How do you make your villians scary?




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  1. #1
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    How do you make your villians scary?

    Reading this thread (thanks barsoomcore) I realised that I've only ever once created a villian that even came close to being mythic and evoking fear from my players.

    I used a Fallen Knight: In a long ago campaign I introduced a powerful magic sword (a near artefact that drained a level to invoke the full powers that made its wielder near invincible) and revealed that it was once possessed by a famous knight, corrupted by arrogance and pride, who became obsessed with recovering the sword. By the time a few sessions had past and the PCs started hearing rumours of the knight searching for the sword in a nearby realm, my players were making escape plans without ever having even met him.

    I think my problem is, although I can imagine villianous, 3-dimensional/emotive characters, I struggle when it comes to conveying the imagery to my players' imaginations.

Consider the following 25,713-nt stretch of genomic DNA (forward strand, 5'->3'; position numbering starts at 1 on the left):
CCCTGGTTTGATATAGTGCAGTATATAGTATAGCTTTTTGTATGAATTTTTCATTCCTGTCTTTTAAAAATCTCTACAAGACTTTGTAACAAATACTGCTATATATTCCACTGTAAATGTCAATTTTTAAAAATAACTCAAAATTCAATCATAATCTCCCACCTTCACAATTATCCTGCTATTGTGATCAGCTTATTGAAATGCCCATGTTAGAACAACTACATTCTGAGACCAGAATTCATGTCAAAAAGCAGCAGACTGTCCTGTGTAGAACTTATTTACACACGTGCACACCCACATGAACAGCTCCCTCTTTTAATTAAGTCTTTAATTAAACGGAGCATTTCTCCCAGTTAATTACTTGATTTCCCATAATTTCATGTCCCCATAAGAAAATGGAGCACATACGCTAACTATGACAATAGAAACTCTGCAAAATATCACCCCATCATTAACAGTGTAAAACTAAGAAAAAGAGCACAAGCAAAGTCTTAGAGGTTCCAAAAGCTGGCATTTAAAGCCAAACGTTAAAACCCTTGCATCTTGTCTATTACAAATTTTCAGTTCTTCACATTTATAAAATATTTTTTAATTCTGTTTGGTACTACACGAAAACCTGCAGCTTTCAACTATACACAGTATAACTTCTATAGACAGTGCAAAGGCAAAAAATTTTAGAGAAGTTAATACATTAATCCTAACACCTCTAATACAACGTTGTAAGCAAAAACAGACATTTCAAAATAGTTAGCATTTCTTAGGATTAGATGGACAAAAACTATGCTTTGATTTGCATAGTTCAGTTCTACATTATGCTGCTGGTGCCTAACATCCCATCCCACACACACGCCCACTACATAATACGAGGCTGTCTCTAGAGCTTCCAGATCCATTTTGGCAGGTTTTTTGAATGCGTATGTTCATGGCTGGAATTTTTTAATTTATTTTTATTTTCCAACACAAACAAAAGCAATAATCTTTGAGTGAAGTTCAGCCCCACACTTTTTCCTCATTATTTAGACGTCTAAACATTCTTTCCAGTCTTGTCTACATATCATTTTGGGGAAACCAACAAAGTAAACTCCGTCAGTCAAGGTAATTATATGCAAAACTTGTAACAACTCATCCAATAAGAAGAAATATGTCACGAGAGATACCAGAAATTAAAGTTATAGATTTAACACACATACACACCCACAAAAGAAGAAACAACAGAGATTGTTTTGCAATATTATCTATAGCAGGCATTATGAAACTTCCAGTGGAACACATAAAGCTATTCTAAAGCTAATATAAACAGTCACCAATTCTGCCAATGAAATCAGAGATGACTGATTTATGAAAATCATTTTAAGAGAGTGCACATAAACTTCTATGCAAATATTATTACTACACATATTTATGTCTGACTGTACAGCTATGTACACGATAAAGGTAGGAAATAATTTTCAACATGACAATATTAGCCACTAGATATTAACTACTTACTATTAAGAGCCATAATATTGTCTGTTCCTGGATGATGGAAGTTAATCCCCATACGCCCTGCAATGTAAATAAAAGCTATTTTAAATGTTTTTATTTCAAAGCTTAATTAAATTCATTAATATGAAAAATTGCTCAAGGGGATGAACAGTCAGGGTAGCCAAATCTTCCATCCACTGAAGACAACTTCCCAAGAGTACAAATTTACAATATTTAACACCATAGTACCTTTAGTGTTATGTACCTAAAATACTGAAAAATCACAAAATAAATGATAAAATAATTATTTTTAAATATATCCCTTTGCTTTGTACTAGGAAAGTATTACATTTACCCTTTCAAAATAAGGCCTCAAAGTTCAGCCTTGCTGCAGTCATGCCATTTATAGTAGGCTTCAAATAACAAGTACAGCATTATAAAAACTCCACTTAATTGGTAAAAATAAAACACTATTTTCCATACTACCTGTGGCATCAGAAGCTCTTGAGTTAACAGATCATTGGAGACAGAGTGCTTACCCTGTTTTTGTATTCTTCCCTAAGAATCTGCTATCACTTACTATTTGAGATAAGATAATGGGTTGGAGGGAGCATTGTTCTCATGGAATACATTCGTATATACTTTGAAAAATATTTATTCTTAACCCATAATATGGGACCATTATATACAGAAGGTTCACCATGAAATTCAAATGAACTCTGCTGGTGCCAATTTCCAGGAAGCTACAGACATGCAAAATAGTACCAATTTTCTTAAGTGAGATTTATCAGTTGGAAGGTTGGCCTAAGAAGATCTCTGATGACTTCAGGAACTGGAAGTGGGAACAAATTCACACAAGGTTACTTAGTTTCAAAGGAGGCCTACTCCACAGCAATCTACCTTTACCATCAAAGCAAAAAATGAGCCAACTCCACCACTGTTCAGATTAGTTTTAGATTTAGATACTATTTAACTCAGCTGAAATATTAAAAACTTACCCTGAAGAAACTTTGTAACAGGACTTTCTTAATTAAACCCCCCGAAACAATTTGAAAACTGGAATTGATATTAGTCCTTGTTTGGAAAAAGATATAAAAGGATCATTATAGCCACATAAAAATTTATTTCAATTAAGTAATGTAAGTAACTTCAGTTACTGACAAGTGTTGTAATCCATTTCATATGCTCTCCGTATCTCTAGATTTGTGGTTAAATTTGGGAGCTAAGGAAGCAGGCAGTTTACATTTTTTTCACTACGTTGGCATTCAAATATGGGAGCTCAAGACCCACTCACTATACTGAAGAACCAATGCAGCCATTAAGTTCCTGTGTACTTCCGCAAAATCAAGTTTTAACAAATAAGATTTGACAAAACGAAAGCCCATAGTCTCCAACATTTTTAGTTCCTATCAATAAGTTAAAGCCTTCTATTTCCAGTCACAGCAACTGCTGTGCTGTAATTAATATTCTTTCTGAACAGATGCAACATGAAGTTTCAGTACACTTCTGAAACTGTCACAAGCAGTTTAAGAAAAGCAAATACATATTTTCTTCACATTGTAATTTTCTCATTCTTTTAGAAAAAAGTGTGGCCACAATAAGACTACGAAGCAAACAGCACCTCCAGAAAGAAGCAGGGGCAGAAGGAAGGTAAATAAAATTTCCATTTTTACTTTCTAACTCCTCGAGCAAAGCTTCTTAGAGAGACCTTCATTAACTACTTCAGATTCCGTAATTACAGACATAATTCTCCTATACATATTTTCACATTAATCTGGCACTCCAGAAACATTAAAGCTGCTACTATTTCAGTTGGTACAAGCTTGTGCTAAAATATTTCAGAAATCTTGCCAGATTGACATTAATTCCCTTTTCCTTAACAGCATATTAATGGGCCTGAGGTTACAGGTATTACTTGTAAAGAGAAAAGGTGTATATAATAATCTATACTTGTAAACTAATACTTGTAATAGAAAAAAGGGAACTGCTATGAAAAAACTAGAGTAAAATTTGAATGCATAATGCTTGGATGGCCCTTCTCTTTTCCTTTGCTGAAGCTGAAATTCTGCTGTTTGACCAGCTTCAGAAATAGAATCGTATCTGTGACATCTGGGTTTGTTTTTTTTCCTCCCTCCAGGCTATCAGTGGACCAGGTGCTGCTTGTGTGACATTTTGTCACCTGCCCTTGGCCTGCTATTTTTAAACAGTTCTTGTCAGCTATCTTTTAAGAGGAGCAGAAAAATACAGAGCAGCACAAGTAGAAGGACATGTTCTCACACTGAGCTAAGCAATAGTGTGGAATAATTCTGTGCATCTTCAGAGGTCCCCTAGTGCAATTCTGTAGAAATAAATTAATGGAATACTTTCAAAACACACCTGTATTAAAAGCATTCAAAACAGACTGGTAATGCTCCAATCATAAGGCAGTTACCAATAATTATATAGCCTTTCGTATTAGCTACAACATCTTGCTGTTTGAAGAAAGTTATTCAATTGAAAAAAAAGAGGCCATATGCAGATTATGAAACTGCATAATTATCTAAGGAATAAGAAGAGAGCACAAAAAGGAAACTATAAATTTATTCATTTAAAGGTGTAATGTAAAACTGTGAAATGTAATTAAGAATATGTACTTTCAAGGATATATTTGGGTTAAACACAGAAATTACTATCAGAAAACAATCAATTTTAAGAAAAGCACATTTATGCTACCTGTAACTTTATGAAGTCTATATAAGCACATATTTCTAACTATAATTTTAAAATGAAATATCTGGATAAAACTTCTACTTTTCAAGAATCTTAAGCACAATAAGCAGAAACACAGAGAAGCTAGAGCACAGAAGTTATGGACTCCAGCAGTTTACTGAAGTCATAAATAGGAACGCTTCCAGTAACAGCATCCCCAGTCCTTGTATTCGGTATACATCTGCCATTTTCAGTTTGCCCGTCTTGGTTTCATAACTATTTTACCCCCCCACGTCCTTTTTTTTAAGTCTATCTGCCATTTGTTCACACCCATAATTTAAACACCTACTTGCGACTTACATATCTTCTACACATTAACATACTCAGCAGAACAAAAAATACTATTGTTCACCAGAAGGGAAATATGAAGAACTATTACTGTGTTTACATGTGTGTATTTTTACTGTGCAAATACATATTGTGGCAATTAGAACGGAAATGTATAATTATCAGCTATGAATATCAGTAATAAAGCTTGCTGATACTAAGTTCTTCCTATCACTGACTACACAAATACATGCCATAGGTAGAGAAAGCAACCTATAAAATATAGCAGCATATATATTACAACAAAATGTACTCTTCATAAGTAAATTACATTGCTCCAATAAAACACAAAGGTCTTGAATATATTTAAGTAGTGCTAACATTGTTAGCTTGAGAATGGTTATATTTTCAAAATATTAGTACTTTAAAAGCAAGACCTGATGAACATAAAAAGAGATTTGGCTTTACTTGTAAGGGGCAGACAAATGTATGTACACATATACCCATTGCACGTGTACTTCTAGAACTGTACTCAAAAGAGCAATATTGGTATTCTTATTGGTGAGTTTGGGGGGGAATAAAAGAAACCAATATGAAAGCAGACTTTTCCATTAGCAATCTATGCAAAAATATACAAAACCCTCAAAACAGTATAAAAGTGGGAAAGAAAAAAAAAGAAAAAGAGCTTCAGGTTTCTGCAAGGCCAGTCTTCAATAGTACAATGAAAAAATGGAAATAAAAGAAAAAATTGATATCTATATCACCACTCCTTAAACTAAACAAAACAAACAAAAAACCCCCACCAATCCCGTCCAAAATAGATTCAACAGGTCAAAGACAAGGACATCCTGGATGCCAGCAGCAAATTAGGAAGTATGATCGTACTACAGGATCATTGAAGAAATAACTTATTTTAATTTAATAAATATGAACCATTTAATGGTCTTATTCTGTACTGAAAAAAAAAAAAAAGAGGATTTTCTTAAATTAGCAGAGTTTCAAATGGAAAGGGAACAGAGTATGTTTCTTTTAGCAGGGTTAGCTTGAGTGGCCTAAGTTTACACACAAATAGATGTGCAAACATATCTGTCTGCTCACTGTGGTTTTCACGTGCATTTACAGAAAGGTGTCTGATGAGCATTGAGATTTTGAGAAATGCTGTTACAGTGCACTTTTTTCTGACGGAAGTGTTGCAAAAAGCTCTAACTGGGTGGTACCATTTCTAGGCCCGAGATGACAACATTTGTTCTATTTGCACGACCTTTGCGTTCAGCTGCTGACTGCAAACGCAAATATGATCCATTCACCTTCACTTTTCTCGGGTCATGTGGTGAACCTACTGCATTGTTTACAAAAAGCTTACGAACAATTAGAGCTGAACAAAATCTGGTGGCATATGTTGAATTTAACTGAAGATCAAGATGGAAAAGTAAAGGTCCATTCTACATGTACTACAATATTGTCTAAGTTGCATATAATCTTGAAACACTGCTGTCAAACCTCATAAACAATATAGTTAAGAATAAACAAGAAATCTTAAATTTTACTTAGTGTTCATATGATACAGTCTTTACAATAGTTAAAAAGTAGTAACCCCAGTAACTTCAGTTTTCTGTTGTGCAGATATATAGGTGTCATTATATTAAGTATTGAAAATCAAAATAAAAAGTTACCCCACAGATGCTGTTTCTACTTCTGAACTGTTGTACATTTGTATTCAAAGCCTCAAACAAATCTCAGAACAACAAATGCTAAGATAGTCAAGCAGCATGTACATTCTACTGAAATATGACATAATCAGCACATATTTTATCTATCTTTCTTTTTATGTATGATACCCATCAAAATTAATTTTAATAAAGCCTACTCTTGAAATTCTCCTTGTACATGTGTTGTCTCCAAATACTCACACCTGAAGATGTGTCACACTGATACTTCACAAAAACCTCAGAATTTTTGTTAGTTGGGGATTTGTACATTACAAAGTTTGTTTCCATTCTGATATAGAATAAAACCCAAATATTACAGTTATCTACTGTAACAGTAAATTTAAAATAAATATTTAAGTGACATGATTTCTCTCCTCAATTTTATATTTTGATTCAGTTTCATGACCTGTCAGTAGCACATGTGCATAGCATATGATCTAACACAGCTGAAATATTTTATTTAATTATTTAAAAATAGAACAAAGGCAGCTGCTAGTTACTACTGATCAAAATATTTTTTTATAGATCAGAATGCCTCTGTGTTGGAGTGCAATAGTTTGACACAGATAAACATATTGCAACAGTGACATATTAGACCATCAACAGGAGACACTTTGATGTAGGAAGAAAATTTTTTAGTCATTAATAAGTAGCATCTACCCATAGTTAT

So, I'm very interested to know how other, more successful DMs, have built up their villians in their campaigns, to encourage a sense of dread among their players. I'm sure I'm not the only one.

    Anyone willing to share examples or methods, for DMs like me that are still trying to improve the emotive side of their DMing?

 

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    My usual trick is to not explain what abilities they're using (doesn't work well with common spells like fireball, but even pulling up an entropic shield and just saying the guy chants, then is surrounded by a chaotic swirl of energy keeps players on their toes), and I use standard magic items in non-standard forms.

    My players are pretty well versed in D&D lore, so it's hard to get the drop on them sometimes. Throwing the unknown at them is usually best.

    As for making the looming villain scared of them, this works even better, since they may hear of his abilities through the grapevine, but without first hand knowledge, don't necessarily get accurate descriptions.